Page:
The reason Varnish is so flexible is due to Varnish Configuration Language (VCL), the domain specific language for Varnish. VCL controls how Varnish handles HTTP requests, and can be thought of as a programming language for HTTP just as PHP is used for server side scripting. Understanding how VCL works is vital to getting a good outcome out of Varnish, but this can be a challenge as most developers will not be familiar with VCL until they start working with Varnish. To understand VCL you must have a grasp of what each VCL subroutine achieves as well as how the built-in VCL file interacts with the default VCL.

Varnish Cache gives users two files on installation: default.vcl and builtin.vcl. The default file is blank and only contains comments. This is the file that you will edit to write VCL specific to your web application. The built-in VCL file gets triggered if you have not overridden each routine in the default VCL.

If the default VCL is not edited, Varnish will fall through to the the built-in VCL logic. The built-in VCL does have some instructions to cache objects, however because it’s default behavior is to not cache requests with cookies, and to not override headers set from the server, it often will not cache anything for modern web applications. Because of this, when getting started with Varnish users must edit the default VCL to achieve a solid performance result for their application.

Although Varnish is built so that those requests that are not specifically called out in your default VCL go to the built-in VCL, at we recommend programming your default VCL so the vast majority of request are handled there instead of falling back to the built-in logic. This gives you more control over how each request is handled.

If you have been caching static content with a basic system like Amazon’s CloudFront you could actually see a performance decrease if you switch to Varnish without configuring anything. Although Varnish is a faster and more sophisticated tool which will ultimately provide much better performance results, it requires some configuring to cache content for most visitors.

For this reason, we highly recommend reading through the next sections and using other resources like Varnish Software to get an understanding of what VCL will be needed for your application, rather than turning on Varnish with only the built-in VCL. While the built-in VCL is safe in that it will not cache uncachable content, with an understanding of VCL and your application you will get a much better result than with the built-in configurations and any other caching solution.

VCL Subroutines

To be able to configure Varnish you will need to learn basic Varnish syntax as well as what each subroutine achieves. It’s important to note that the built-in Varnish is always running underneath the VCL you write: Unless you write VCL that terminates a state each request will fall back to the built-in code. For example, you would write VCL saying “if this request matches these parameters then try to retrieve it from the cache” and all requests that do not match those parameters would fall back to what is written in builtin.vcl.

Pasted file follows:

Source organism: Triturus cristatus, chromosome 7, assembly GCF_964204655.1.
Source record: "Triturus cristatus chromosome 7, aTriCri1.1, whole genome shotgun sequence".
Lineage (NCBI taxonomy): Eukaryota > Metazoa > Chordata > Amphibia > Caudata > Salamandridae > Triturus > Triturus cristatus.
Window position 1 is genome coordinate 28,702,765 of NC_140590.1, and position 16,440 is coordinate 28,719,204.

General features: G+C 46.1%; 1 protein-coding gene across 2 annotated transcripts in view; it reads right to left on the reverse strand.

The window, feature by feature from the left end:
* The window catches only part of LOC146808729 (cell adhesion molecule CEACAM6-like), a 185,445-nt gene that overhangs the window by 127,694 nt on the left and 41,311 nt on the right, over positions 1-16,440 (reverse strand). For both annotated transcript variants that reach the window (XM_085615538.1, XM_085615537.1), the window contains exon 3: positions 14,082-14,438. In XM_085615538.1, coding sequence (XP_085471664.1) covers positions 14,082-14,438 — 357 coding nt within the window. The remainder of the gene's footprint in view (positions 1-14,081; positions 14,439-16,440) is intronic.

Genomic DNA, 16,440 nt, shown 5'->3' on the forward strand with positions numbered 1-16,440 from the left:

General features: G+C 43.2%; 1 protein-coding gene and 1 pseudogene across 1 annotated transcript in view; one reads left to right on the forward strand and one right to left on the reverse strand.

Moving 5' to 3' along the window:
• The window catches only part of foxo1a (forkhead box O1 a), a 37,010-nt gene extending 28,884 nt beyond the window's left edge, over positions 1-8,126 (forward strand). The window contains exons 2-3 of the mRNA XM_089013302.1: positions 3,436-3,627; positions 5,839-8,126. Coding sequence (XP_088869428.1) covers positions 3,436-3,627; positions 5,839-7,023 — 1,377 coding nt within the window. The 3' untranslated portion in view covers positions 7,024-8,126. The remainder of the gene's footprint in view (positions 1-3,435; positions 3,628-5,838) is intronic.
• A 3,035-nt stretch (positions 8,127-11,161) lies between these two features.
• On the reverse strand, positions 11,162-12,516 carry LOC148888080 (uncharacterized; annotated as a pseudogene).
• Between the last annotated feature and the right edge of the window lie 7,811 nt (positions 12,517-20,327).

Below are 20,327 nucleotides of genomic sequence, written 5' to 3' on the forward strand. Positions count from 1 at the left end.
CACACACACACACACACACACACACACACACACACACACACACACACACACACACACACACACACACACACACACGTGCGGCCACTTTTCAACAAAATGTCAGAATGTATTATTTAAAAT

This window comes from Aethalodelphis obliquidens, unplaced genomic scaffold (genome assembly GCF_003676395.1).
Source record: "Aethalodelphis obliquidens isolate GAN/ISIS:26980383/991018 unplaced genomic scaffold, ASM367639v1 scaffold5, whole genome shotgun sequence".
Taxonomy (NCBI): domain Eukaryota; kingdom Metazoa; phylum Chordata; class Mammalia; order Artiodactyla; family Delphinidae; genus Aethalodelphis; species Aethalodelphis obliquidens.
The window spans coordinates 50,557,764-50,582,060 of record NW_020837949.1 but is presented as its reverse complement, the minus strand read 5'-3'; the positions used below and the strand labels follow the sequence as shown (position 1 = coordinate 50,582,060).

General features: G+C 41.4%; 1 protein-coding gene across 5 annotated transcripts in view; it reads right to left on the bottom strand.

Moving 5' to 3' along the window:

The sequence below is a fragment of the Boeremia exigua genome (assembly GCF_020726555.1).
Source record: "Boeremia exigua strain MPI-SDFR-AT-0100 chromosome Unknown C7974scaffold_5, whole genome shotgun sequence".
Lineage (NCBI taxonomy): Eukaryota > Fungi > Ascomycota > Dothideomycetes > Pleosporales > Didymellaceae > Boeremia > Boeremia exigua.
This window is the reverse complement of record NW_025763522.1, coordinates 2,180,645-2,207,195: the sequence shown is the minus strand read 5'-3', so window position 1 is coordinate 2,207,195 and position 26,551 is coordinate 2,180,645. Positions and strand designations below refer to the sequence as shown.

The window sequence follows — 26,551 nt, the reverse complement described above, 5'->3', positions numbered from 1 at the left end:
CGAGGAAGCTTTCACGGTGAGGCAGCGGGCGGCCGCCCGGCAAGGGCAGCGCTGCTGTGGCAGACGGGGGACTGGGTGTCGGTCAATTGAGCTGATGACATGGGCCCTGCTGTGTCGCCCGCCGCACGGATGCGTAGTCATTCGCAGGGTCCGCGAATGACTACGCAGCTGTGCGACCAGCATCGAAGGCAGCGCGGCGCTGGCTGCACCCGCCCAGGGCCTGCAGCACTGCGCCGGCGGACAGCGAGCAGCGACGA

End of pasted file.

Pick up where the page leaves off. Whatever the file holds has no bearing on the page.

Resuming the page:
The basic VCL request flow is illustrated below, where vcl_recv is the first subroutine that is executed after Varnish has examined the basic information on the request such as verifying it is a valid HTTP request. The flow is divided into client side and back end requests, with all back end requests starting with vcl_backend. While the full Varnish flow is more complex, this basic flow will get you started. It is important to understand the purpose of each subroutine in the below chart, however the ones you will likely alter to customize your Varnish configuration are vcl_recv, vcl_hash, vcl_backend_response, and vcl_deliver.

Varnish receives and examines request
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User request
<b>User request</b>
Get from back end and do not cache
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From vcl_pass?
Don't store in cache
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Deliver item from back end to user
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Assign a unique identifier to request and lookup in cache
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Item in cache?
Item in cache?&nbsp;
Item in cache?
&nbsp;Item in cache? &nbsp;
Action to identify item in cache and define one request from the next
(vcl_hash) return (lookup)
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Fetch item from back end
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Store in cache
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Send request directly to back end and return to user
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Send to user
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From vcl_hash?
Mark hit-for-pass
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Varnish Cache Flow
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Each of the above subroutines have different purposes and terminate with actions including VCL pass, VCL pipe, VCL Hash, and VCL deliver. To learn about how to write Varnish Configuration Language to cache content for your application please download the full Varnish Cache Guide. If you have specific questions about Varnish Cache and VCL check out our community forum or contact us at and one of our Varnish experts would be happy to help you.

varnish cache tutorial